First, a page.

In 1975, Pink Floyd released what I consider to be their best album, Wish You Were Here. The album consists of five tracks:
Despite its seven-and-a-half-minute length, 'Welcome to the Machine' employs only four chords: E minor, C major, A minor, and A major. Of those four, the A major might be the most curious because it is heard only once (during the second verse, at 4:18), where it substitutes for the A minor chord heard during the initial verse. The obvious question, then, is why? Why does the second verse use an A major chord where the first verse uses an A minor? What is the point of making that substitution? Before we can answer that question, we first need to progress to the next track.
Like its immediate predecessor, 'Have A Cigar' also uses only four chords: E minor, C major, D major, and G major. Notice that two of these four chords (E minor and C major) were used in 'Machine', while the other two (D major and G major) were not.
So we have seen how 'Machine' uses the chords E minor, C major, A minor, and A major, and how 'Cigar' uses E minor, C major, D major, and G major. Now, given the title of this blog, can you make an educated guess regarding what chords are used in the title track? I'll give you a hint: There are six of them.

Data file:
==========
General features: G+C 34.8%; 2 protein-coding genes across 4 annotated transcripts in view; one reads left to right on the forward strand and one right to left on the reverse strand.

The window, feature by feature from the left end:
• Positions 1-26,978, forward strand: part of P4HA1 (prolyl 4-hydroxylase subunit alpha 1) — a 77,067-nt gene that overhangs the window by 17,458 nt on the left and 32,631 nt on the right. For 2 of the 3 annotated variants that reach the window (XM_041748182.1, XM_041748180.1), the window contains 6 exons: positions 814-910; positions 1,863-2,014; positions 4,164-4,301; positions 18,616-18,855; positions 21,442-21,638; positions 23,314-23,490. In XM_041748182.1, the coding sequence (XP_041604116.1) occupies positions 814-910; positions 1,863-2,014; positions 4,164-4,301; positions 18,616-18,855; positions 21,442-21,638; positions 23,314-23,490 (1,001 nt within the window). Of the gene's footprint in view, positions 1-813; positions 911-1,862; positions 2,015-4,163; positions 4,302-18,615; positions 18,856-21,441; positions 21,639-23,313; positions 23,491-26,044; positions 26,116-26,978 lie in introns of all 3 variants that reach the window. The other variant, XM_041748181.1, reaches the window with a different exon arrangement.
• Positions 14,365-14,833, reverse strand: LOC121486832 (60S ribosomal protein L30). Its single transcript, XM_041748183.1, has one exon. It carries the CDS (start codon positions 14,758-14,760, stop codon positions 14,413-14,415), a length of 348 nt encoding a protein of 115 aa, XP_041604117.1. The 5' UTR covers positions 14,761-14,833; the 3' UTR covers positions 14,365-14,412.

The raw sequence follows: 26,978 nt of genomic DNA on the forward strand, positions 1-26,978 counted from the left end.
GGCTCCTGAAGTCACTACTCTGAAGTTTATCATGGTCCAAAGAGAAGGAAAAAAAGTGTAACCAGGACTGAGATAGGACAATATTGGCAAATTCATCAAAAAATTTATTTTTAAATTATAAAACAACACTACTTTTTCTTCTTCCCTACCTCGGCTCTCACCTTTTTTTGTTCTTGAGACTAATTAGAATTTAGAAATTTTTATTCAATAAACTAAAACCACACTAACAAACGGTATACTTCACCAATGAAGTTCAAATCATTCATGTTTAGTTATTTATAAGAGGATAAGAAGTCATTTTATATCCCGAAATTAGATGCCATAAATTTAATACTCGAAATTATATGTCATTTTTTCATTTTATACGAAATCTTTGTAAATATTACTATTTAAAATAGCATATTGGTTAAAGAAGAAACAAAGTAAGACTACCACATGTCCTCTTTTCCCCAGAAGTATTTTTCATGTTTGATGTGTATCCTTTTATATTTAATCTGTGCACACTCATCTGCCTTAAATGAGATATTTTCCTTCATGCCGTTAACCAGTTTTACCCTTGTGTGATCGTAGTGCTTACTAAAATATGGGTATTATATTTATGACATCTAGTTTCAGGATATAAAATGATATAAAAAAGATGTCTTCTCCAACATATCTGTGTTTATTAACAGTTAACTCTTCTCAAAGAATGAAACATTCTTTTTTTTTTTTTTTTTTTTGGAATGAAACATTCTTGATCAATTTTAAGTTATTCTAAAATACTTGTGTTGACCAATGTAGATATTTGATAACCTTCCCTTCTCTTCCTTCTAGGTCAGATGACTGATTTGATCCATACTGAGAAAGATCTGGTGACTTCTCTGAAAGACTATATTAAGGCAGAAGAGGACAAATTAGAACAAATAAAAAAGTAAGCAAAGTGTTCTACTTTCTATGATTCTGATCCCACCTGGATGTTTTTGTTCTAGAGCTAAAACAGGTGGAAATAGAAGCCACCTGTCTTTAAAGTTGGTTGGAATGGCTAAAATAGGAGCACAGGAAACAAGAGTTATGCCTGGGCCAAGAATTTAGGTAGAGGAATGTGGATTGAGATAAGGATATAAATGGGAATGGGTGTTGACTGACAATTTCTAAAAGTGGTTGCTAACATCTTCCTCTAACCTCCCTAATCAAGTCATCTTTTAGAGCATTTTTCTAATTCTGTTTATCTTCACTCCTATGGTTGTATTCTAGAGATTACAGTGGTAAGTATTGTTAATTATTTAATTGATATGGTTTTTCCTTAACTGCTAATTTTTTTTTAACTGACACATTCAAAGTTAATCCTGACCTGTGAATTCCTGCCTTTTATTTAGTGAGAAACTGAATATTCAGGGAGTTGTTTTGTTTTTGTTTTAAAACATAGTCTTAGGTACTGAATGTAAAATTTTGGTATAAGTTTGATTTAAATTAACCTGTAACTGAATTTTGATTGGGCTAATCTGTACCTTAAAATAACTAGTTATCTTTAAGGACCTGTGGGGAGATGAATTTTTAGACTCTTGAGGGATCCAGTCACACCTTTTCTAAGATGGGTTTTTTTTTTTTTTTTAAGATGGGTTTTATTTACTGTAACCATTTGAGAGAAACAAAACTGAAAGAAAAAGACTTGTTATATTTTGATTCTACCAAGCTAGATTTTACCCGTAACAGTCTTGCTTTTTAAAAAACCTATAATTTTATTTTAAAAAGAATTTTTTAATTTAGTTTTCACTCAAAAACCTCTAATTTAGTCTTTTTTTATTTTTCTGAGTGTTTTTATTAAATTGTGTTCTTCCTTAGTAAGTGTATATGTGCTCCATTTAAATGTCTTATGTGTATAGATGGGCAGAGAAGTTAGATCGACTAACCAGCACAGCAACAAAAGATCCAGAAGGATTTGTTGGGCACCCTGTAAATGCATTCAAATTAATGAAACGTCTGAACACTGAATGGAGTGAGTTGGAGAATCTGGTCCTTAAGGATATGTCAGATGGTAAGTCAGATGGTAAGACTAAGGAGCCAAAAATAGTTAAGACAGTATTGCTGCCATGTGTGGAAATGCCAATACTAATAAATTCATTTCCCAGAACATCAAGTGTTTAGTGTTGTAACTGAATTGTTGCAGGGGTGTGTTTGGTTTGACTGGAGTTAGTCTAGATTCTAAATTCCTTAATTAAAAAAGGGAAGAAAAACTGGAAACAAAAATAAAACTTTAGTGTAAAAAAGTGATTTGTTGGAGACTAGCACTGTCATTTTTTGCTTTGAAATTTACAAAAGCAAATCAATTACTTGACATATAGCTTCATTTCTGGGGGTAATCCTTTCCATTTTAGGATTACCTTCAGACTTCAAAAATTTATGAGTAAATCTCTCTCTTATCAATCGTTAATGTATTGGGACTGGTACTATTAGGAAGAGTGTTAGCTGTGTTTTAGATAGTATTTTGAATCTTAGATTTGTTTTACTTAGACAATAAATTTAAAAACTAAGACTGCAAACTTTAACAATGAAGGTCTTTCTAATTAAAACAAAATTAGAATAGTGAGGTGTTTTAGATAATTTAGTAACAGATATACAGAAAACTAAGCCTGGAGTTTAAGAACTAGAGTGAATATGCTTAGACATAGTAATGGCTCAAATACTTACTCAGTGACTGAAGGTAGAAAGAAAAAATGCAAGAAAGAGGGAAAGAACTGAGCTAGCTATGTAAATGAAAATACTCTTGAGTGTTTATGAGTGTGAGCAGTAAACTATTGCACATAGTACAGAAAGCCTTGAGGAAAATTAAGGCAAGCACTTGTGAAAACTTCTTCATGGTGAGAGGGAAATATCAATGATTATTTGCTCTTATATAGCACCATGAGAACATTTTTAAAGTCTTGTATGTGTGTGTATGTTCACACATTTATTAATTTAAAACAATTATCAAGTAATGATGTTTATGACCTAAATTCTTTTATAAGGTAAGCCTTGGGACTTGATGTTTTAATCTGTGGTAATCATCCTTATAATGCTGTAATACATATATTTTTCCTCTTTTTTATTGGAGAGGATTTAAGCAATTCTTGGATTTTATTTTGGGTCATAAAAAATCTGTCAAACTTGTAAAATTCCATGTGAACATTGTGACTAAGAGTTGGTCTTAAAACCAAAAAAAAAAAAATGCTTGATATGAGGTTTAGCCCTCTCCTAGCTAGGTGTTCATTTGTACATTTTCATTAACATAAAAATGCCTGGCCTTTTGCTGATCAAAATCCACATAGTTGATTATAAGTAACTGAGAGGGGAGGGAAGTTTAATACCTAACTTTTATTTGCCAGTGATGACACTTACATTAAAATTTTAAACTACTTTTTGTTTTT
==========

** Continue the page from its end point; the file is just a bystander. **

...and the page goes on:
Those six chords are E minor, C major, A minor, A major, D major, and G major. They should be very familiar since they are the combined harmonies from the two previous tracks - no more, no less. This is what I mean by the term "chordal accretion".
Here's the same concept using color-coded mathematical symbols:
The chords of 'Welcome to the Machine' (E minor, C major, A minor, A major)
The chords of 'Have A Cigar' (E minor, C major, D major, G major)
The chords of 'Wish You Were Here' (E minor, C major, A minor, A major, D major, G major)
So, getting back to that curious A major chord in 'Welcome to the Machine', the reason it's an A major in the second verse instead of A minor is to help set up this chordal accretion process, which culminates in the focal point of the entire album, the title track.
Aaron Krerowicz, pop music scholar
An informal but highly analytic study of popular music.